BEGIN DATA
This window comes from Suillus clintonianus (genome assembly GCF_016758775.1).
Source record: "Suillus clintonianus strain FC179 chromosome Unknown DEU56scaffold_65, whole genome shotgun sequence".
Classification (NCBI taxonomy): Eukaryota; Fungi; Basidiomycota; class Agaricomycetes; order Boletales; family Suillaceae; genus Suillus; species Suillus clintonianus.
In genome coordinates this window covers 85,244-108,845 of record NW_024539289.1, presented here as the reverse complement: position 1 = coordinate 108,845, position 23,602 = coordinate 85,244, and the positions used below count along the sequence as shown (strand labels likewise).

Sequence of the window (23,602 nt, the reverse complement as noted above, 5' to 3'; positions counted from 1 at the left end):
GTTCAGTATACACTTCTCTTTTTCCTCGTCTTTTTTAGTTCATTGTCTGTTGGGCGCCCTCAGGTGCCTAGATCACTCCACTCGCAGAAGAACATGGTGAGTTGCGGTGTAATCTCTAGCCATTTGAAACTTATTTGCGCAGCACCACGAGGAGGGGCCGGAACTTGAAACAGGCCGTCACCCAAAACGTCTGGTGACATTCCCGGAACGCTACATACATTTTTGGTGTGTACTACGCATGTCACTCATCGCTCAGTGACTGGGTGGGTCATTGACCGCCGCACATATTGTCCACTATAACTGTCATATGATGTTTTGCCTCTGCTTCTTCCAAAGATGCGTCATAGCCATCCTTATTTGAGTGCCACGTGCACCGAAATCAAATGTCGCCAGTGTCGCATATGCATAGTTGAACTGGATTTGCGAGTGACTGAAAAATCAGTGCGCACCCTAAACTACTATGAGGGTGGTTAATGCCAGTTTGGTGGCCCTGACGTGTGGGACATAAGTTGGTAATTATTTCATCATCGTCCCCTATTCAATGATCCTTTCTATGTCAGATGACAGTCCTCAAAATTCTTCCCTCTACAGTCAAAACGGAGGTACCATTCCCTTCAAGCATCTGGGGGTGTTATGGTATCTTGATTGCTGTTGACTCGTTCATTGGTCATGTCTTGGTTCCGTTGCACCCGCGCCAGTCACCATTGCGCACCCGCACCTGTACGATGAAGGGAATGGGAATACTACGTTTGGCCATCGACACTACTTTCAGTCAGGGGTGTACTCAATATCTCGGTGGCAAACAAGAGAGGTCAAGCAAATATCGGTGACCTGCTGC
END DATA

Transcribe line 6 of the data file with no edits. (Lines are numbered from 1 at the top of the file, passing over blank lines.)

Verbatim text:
GTTCAGTATACACTTCTCTTTTTCCTCGTCTTTTTTAGTTCATTGTCTGTTGGGCGCCCTCAGGTGCCTAGATCACTCCACTCGCAGAAGAACATGGTGAGTTGCGGTGTAATCTCTAGCCATTTGAAACTTATTTGCGCAGCACCACGAGGAGGGGCCGGAACTTGAAACAGGCCGTCACCCAAAACGTCTGGTGACATTCCCGGAACGCTACATACATTTTTGGTGTGTACTACGCATGTCACTCATCGCTCAGTGACTGGGTGGGTCATTGACCGCCGCACATATTGTCCACTATAACTGTCATATGATGTTTTGCCTCTGCTTCTTCCAAAGATGCGTCATAGCCATCCTTATTTGAGTGCCACGTGCACCGAAATCAAATGTCGCCAGTGTCGCATATGCATAGTTGAACTGGATTTGCGAGTGACTGAAAAATCAGTGCGCACCCTAAACTACTATGAGGGTGGTTAATGCCAGTTTGGTGGCCCTGACGTGTGGGACATAAGTTGGTAATTATTTCATCATCGTCCCCTATTCAATGATCCTTTCTATGTCAGATGACAGTCCTCAAAATTCTTCCCTCTACAGTCAAAACGGAGGTACCATTCCCTTCAAGCATCTGGGGGTGTTATGGTATCTTGATTGCTGTTGACTCGTTCATTGGTCATGTCTTGGTTCCGTTGCACCCGCGCCAGTCACCATTGCGCACCCGCACCTGTACGATGAAGGGAATGGGAATACTACGTTTGGCCATCGACACTACTTTCAGTCAGGGGTGTACTCAATATCTCGGTGGCAAACAAGAGAGGTCAAGCAAATATCGGTGACCTGCTGC